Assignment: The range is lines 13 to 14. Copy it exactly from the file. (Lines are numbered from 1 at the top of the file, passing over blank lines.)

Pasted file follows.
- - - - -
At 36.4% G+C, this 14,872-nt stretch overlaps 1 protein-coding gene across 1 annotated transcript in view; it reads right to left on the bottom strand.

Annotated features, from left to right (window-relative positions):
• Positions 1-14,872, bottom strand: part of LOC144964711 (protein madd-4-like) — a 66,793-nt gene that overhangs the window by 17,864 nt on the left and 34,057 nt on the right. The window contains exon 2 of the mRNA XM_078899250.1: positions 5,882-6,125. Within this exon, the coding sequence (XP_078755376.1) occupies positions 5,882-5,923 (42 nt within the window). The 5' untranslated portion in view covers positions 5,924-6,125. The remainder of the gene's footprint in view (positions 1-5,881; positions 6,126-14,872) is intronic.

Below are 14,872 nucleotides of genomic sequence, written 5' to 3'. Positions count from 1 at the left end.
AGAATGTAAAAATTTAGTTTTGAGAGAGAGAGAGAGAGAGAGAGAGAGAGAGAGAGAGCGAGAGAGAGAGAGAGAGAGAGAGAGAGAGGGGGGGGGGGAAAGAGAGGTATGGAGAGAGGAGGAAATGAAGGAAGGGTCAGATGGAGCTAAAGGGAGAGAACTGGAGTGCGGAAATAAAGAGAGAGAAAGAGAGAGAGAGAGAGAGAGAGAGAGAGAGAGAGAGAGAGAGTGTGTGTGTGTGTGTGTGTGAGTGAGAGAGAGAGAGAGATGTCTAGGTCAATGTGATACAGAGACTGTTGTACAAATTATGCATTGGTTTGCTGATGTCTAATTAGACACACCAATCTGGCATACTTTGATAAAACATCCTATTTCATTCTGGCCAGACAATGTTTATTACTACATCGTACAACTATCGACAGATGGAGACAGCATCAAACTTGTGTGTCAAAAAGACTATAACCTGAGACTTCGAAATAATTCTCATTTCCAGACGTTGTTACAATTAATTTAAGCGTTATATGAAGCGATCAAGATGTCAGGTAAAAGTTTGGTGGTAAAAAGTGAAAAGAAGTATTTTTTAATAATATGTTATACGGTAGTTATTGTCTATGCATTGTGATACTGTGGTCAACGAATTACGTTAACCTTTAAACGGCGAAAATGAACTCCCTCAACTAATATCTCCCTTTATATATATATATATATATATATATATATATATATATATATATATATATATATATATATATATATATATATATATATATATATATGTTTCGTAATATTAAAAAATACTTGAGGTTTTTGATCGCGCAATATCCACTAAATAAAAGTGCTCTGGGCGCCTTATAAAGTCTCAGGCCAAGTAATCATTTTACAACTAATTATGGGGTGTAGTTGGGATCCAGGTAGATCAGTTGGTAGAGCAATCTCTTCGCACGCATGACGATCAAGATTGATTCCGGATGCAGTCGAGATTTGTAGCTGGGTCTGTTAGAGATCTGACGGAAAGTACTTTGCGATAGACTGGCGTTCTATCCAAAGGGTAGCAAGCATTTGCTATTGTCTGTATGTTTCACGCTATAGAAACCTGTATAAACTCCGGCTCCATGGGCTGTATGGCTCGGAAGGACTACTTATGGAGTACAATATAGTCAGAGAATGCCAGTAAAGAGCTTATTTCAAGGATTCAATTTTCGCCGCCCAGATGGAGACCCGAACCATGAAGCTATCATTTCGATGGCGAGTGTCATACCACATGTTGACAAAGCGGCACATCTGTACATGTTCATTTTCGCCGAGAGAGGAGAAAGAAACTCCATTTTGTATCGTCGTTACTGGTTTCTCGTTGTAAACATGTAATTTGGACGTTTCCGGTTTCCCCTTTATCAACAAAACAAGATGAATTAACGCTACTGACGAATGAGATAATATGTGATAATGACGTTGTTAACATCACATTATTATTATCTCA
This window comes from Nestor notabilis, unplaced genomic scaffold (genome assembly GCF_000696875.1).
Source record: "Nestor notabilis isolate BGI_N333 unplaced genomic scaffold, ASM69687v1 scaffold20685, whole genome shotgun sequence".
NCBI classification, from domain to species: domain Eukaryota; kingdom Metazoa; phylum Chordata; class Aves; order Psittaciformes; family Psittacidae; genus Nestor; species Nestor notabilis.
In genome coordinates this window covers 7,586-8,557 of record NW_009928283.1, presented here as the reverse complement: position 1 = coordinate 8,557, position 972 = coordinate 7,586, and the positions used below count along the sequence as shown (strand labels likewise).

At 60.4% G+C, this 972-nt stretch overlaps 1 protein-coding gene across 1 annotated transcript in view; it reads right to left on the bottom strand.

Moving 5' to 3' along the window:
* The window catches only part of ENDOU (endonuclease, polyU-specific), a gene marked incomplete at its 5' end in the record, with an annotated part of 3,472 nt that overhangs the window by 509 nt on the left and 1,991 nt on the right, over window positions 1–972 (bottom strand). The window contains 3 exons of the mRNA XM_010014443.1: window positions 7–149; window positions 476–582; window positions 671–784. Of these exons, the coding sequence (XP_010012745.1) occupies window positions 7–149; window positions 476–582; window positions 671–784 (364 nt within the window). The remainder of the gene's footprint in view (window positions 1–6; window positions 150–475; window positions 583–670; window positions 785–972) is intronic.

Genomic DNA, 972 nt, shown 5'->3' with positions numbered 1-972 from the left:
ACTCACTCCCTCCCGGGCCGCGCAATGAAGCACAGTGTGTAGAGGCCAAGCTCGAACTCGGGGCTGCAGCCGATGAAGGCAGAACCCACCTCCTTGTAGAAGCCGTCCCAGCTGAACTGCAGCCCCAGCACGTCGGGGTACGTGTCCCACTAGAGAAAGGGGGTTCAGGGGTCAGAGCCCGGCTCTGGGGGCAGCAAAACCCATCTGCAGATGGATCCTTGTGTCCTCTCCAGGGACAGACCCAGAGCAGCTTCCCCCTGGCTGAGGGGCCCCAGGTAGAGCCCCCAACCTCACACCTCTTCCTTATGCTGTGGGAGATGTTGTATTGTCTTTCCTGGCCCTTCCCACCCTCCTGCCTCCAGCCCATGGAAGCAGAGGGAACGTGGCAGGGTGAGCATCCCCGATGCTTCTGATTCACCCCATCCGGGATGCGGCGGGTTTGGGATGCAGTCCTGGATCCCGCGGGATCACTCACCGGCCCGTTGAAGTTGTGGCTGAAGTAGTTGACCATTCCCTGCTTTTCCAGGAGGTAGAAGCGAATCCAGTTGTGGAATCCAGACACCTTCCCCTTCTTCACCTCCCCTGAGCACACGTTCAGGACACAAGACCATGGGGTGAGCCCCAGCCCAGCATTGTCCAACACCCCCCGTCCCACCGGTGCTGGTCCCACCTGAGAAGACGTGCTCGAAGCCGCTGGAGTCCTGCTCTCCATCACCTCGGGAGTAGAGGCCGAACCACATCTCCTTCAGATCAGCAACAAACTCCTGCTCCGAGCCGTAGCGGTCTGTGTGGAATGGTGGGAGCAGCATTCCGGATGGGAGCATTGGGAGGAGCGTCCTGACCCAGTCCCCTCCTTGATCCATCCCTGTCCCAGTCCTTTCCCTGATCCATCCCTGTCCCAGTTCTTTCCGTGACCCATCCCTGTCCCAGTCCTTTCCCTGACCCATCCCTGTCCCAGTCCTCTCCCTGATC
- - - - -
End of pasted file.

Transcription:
Genomic DNA, 972 nt, shown 5'->3' with positions numbered 1-972 from the left:
ACTCACTCCCTCCCGGGCCGCGCAATGAAGCACAGTGTGTAGAGGCCAAGCTCGAACTCGGGGCTGCAGCCGATGAAGGCAGAACCCACCTCCTTGTAGAAGCCGTCCCAGCTGAACTGCAGCCCCAGCACGTCGGGGTACGTGTCCCACTAGAGAAAGGGGGTTCAGGGGTCAGAGCCCGGCTCTGGGGGCAGCAAAACCCATCTGCAGATGGATCCTTGTGTCCTCTCCAGGGACAGACCCAGAGCAGCTTCCCCCTGGCTGAGGGGCCCCAGGTAGAGCCCCCAACCTCACACCTCTTCCTTATGCTGTGGGAGATGTTGTATTGTCTTTCCTGGCCCTTCCCACCCTCCTGCCTCCAGCCCATGGAAGCAGAGGGAACGTGGCAGGGTGAGCATCCCCGATGCTTCTGATTCACCCCATCCGGGATGCGGCGGGTTTGGGATGCAGTCCTGGATCCCGCGGGATCACTCACCGGCCCGTTGAAGTTGTGGCTGAAGTAGTTGACCATTCCCTGCTTTTCCAGGAGGTAGAAGCGAATCCAGTTGTGGAATCCAGACACCTTCCCCTTCTTCACCTCCCCTGAGCACACGTTCAGGACACAAGACCATGGGGTGAGCCCCAGCCCAGCATTGTCCAACACCCCCCGTCCCACCGGTGCTGGTCCCACCTGAGAAGACGTGCTCGAAGCCGCTGGAGTCCTGCTCTCCATCACCTCGGGAGTAGAGGCCGAACCACATCTCCTTCAGATCAGCAACAAACTCCTGCTCCGAGCCGTAGCGGTCTGTGTGGAATGGTGGGAGCAGCATTCCGGATGGGAGCATTGGGAGGAGCGTCCTGACCCAGTCCCCTCCTTGATCCATCCCTGTCCCAGTCCTTTCCCTGATCCATCCCTGTCCCAGTTCTTTCCGTGACCCATCCCTGTCCCAGTCCTTTCCCTGACCCATCCCTGTCCCAGTCCTCTCCCTGATC